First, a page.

She’s All That Jazz: Alumna Strums Her Way to Success on the Banjo

By Nancy J. McCann, March 2, 2017

Alumna Strums Her Way to Success on the Banjo

Who was the official banjo player for the New York Yankees? If you answered Cynthia Sayer ’77, then Trivial Pursuit is the game for you. As out-of-left-field as having her name appear on a legitimate game card is, “being hired by George Steinbrenner is even better,” quips the hall of fame banjoist. “Playing in the Yankees promotional band — it was just one of the gigs I did when I started out as a freelance musician,” says the nonplused Sayer.

With her skills as a musician burgeoning since those early days, Sayer went on to become a founding member of Woody Allen’s New Orleans Jazz Band. She’s played or recorded with the likes of legendary musicians Les Paul, Wynton Marsalis and John McEuen of the Nitty Gritty Dirt Band. She’s performed for royalty, world dignitaries and presidents, appeared on four continents, and in such esteemed venues as Carnegie Hall, Lincoln Center and The White House. She leads two bands: her regular jazz band Joyride, and Women of the World — an all-woman jazz band based in Europe. She’s considered one of the top four-string jazz banjoists in the world and is an inductee into the American Banjo Hall of Fame.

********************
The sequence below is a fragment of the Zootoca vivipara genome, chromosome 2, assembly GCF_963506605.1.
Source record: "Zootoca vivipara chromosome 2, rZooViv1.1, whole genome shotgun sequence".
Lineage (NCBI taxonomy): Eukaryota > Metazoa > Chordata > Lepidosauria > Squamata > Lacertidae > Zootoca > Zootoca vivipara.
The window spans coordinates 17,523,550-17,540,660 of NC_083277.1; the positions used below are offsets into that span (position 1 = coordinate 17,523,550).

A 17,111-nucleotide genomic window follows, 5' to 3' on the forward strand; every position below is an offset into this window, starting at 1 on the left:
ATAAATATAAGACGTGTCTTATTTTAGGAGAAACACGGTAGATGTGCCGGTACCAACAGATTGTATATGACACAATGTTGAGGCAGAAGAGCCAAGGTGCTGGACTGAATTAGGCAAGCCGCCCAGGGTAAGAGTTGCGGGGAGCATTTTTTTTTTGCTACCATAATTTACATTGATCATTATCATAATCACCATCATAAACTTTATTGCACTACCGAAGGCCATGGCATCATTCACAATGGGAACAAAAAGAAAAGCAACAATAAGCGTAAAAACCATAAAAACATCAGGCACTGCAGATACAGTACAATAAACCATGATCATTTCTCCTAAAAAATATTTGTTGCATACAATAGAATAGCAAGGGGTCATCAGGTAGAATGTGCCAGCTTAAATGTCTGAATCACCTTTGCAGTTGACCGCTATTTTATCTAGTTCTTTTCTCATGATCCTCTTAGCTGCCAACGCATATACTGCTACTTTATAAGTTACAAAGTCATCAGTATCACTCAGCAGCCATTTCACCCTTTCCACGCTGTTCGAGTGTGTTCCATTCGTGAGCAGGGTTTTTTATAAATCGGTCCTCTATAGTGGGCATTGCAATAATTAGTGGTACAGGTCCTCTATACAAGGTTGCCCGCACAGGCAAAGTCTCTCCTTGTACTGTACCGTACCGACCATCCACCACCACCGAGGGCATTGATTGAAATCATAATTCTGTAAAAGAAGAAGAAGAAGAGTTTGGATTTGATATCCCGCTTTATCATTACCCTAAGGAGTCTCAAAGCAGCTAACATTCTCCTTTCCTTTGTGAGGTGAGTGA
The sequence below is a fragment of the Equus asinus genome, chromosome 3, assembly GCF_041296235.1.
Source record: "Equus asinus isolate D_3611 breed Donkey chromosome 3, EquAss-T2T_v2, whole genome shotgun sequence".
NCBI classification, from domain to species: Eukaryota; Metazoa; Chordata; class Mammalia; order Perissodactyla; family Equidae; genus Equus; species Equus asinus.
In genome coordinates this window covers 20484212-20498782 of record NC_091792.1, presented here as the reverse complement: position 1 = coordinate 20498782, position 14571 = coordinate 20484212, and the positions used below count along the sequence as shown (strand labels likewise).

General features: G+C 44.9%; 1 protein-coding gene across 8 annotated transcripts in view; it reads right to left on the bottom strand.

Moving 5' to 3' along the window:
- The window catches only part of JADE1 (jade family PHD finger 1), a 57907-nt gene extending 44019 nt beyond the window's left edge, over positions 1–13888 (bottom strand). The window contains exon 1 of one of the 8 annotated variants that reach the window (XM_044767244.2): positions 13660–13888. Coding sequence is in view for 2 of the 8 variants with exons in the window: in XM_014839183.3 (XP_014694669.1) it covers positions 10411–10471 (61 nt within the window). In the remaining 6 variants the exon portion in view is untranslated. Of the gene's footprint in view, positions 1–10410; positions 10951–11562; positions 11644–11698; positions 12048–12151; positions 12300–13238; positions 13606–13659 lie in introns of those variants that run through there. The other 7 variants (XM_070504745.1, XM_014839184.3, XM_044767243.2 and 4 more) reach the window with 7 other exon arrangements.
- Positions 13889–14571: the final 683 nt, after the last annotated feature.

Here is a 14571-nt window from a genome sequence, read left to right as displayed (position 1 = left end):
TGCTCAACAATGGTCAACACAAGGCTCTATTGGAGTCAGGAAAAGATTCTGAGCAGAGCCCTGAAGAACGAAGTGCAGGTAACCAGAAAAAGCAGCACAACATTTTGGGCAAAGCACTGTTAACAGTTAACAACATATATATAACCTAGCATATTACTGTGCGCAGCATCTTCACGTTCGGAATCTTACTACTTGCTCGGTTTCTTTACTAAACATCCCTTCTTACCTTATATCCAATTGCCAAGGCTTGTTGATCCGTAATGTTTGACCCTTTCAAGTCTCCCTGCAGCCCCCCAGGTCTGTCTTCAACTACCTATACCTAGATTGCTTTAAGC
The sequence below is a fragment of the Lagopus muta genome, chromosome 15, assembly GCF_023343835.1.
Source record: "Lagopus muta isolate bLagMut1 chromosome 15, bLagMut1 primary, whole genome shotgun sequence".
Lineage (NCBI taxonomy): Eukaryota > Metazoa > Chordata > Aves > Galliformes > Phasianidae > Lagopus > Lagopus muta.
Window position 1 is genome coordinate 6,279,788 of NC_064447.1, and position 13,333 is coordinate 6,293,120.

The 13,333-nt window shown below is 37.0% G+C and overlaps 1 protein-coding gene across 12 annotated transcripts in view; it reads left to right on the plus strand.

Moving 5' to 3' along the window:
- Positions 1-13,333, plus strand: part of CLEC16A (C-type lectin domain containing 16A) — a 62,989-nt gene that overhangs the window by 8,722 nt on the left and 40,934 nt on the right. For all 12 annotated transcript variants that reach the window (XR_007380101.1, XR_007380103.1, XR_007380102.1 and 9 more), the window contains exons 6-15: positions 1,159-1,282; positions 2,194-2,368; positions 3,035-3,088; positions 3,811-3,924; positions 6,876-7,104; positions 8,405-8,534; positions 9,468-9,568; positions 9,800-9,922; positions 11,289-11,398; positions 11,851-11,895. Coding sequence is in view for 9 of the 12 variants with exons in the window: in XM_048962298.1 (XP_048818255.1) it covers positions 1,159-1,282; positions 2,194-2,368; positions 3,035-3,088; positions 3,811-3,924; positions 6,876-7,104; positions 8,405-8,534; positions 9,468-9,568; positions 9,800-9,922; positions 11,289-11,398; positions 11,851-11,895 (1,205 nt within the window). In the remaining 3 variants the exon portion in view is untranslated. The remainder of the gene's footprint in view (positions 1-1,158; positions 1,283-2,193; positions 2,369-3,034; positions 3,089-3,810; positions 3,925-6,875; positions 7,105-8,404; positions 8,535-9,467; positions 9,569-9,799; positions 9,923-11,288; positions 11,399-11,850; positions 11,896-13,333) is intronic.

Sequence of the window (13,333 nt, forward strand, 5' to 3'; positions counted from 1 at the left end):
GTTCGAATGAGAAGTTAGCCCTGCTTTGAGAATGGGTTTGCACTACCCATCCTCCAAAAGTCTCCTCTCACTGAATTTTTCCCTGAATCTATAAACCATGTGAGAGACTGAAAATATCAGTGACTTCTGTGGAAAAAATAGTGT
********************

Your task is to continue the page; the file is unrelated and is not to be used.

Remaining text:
Sayer began playing banjo at 13-years-old — the result of a parental bribe. A Renaissance woman from an early age, she danced, sang, painted, acted in Community Theater and played several instruments including piano. Her next conquest: the drums. Not willing to succumb to a houseful of noise, her parents bribed her with banjo lessons instead.

Even as she developed into an accomplished banjoist, Sayer didn’t pursue music school. At Ithaca, she majored in English.

“I was planning to be a lawyer, not a musician. I wanted a rounded education. I love literature, writing, and philosophy,” says Sayer. “It was the way to develop myself intellectually — thinking critically and creatively. Ithaca was beautiful and with the strength of all the arts — it was a good fit for me. I earned my spending money by playing gigs at the Rongovian Embassy while I was there.”

After graduation, Sayer headed to the Big Apple in search of adventure before starting law school. “I loved coming to New York. I was 21 and gigging regionally as a freelance musician. I also had a group called the Out to Lunch Jazz Band and we played on the street,” she fondly reminisces. “It was a wonderful way to learn whether this was the life for me. And then things grew from there.” Able to earn a living while indulging her love for music, travel, and adventure, law school was not to be.

Sayer developed her enviable banjo skills the old-fashioned way: apprenticeship style.

“I learned from playing gigs and letting the other musicians know I wanted direction so I could improve,” says Sayer. “And then I would practice, practice, practice at home. I had enough instinct to find my way through the maze and grow just by doing it.”

“That’s how everybody used to learn,” she adds. “Now, most of the young musicians on the scene have been to music school. But I learned by doing.”

That way of study is exactly what she proffers to aspiring musicians through her new play-along program, “You’re IN the Band.”

“It gives musicians — whether students, hobbyists or professionals — the actual experience of playing in a band. It allows them to develop skills they need for gigs and to have fun in the process,” says Sayer. “I loved creating this project because teaching has become an important part of my life. It’s a wonderful way to give back.”